April 24, 2019

Dear friends,
There are breakfast people and those who gag at the thought of eating before noon. I am among the former. I wake up every morning ravenous for breakfast.

What I would like to eat and what I do eat are polar opposites. I long for pancakes topped with over-easy eggs and real maple syrup. I dream of fried mush dabbed with butter and drizzled with maple syrup. I yearn for brown sugar-sweetened oatmeal showered with fruit and nuts.

What I do eat: Yogurt. Cottage cheese and blueberries. Scrambled eggs and a few grapes, hold the toast. Low-carb eating can be the pits.

Low-carb breakfasts can also be boring, which is why I was intrigued by an inane new product, Crack an Egg. It consists of a little cardboard bowl of various chopped vegetables (onions, green peppers) and shredded cheese. You crack an egg into the stuff, stir and microwave for about a minute, stirring midway through.

Why inane? Because you can do this so much better yourself — fresher, cheaper and without the excessive packaging.

I bought a couple of the packages, tasted and then started making my own. I made delicious versions such as scrambled egg with kalamata olives, cherry tomatoes and feta cheese hit with some oregano, and egg with lox, capers and a squeeze of lemon. My favorite was probably the creamy mugful of leftover Easter ham, ricotta cheese and an egg seasoned with a grind of nutmeg. In the summer when my herb garden gets going, I’ll add mix up even more varieties. Yum.

If you are pressed for time or just stupid-sleepy in the morning (as I am), you can chop a bunch of ingredients and freeze them in little portions just right for microwaving with one egg. The only caveat is that you must be careful not to overcook the egg. Too much microwaving yields Styrofoam-like eggs. At high power in my 1100-watt oven, an egg with two or three tablespoons of add-ins is set and creamy at 50 seconds; at a minute, it tastes like packing peanuts. A recipe with 1/2 cup add-ins, such as my ricotta-ham egg cup, cooks up creamy and tender in 70 seconds, stirring after the first 20 seconds.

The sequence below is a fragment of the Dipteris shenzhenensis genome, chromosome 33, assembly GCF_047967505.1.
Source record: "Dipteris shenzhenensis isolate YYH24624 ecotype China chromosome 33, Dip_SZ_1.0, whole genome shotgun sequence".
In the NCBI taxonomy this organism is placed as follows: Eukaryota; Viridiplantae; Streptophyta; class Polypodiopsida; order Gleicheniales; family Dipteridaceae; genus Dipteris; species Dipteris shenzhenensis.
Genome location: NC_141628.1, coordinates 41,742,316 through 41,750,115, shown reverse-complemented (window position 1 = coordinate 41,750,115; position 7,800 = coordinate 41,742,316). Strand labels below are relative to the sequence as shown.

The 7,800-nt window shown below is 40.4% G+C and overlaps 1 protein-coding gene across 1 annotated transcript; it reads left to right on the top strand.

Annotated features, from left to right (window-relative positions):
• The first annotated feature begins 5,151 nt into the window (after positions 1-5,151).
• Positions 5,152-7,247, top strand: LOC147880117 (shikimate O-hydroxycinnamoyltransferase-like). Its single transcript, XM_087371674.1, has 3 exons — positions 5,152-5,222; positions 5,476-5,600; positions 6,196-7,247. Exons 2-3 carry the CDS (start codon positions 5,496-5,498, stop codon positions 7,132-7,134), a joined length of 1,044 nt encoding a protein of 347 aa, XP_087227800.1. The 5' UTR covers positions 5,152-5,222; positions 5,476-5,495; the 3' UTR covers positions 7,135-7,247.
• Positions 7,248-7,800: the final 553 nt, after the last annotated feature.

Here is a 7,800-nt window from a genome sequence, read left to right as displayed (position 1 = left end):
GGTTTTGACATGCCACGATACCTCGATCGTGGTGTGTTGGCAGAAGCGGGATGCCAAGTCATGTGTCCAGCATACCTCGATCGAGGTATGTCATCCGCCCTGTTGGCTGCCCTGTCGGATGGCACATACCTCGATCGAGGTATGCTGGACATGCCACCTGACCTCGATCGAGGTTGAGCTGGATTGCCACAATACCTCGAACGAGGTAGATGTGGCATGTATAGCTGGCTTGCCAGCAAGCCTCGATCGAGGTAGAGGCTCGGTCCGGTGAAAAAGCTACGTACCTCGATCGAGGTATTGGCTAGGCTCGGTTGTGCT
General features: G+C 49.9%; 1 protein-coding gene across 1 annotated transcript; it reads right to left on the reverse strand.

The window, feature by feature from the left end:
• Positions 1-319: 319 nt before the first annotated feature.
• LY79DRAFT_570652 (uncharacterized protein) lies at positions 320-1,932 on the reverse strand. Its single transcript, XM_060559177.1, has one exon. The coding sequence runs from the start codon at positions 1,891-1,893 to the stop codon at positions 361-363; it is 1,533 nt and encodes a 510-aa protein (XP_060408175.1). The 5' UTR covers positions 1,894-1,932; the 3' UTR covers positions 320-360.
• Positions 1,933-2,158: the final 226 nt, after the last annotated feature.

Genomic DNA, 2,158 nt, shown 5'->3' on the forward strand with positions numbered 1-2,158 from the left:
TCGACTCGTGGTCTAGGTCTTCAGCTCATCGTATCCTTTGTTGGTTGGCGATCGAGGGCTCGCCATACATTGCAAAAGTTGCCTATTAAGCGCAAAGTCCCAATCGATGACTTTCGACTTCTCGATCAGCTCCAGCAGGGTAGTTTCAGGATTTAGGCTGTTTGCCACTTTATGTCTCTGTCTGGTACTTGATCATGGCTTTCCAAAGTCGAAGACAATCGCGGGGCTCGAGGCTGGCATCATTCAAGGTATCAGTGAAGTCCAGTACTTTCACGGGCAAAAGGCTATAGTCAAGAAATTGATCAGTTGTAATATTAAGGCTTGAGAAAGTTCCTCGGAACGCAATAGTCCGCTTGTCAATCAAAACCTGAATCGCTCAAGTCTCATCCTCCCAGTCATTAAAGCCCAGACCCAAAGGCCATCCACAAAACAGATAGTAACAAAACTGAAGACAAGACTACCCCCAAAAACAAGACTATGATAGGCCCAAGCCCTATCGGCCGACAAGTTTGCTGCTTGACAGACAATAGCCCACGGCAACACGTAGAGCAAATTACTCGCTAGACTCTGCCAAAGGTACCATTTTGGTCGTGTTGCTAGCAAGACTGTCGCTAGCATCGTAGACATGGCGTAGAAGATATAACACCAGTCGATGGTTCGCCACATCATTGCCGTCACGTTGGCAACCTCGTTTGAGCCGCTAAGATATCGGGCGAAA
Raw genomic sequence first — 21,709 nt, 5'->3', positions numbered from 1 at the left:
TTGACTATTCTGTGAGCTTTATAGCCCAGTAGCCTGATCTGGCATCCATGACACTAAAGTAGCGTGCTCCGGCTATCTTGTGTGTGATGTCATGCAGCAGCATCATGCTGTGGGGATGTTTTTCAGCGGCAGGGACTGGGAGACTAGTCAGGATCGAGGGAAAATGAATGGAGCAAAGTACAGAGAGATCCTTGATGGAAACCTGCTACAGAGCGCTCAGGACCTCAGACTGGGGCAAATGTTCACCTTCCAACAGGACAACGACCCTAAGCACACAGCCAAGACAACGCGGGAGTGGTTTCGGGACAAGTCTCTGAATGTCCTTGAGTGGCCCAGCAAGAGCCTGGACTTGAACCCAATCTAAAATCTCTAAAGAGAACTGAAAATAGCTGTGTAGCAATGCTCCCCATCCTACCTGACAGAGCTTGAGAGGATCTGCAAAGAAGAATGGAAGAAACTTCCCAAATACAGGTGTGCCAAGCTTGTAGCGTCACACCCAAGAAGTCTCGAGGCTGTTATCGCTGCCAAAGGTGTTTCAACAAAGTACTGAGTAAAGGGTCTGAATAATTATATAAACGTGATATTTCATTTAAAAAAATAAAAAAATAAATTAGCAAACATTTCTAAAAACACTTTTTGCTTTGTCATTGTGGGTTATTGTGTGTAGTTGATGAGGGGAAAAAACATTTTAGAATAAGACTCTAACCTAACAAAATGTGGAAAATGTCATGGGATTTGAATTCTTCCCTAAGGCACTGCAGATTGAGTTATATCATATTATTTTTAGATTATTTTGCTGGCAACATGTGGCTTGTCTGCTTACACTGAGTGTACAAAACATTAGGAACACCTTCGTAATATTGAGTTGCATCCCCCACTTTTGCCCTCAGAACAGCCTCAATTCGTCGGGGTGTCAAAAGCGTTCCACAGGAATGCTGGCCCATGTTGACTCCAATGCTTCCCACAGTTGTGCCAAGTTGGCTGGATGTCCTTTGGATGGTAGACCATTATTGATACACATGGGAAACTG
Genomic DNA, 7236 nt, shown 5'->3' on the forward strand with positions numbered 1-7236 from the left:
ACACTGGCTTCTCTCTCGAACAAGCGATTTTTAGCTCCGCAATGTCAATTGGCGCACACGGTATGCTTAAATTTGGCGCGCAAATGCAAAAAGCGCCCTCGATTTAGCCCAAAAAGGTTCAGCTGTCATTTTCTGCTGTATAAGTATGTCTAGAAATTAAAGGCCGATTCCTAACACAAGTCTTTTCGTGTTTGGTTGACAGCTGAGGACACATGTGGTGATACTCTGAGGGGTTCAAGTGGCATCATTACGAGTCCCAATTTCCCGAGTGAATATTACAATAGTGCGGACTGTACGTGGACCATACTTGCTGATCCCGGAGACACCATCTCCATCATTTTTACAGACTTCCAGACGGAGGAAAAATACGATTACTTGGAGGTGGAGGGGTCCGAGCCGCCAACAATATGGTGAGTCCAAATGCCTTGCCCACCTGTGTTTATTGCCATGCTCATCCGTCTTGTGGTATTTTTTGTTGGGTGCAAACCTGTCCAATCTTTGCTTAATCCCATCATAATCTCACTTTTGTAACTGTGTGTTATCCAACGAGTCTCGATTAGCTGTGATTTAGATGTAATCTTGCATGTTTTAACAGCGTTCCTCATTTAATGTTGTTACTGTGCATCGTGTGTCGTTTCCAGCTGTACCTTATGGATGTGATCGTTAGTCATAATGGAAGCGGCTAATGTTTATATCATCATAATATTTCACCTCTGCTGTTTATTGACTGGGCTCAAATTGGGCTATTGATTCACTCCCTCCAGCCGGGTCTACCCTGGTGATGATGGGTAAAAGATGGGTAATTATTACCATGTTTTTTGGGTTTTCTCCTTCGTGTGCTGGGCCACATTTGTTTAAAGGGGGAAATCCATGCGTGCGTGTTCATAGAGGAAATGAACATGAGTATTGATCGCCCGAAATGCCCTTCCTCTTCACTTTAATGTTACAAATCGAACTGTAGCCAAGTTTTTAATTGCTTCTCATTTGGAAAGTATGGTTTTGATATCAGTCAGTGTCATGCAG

These simple scrambles are low-carb, lightening-fast solutions to breakfast boredom.

1 tbsp. sliced Kalamata olives
1 tbsp. diced tomato
2 tbsp. crumbled feta cheese
Salt, pepper
Pinch of oregano
1 egg

Combine all ingredients in a pottery mug and beat with a fork. Microwave on high power for 20 seconds. Stir. Microwave 20 seconds longer or until eggs are mostly set. Stir. Let stand 1 to 2 minutes before eating. Serves 1.


1 tsp. drained capers
1 tbsp. (heaped) chopped cold-smoked salmon (lox)
1 egg
1 fingernail-sized piece of butter
Salt, pepper
1 tbsp. sour cream

Combine capers, lox, egg, butter, salt and pepper in a pottery mug. Beat with a fork. Microwave for 20 seconds on high power. Stir well. Microwave 20 seconds longer or until eggs are mostly set. Stir. Let stand 1 to 2 minutes. Top with sour cream. Serves 1.

1/4 cup diced ham (1/4-inch pieces)
1/4 cup ricotta cheese
Dash of salt
Pinch of fresh-ground nutmeg
1 egg

Combine all ingredients in a pottery mug. Beat very well with a fork. Microwave on high power for 30 seconds. Stir. Microwave for 40 seconds longer or until eggs are almost set. Stir and let stand for 2 minutes. Serves 1.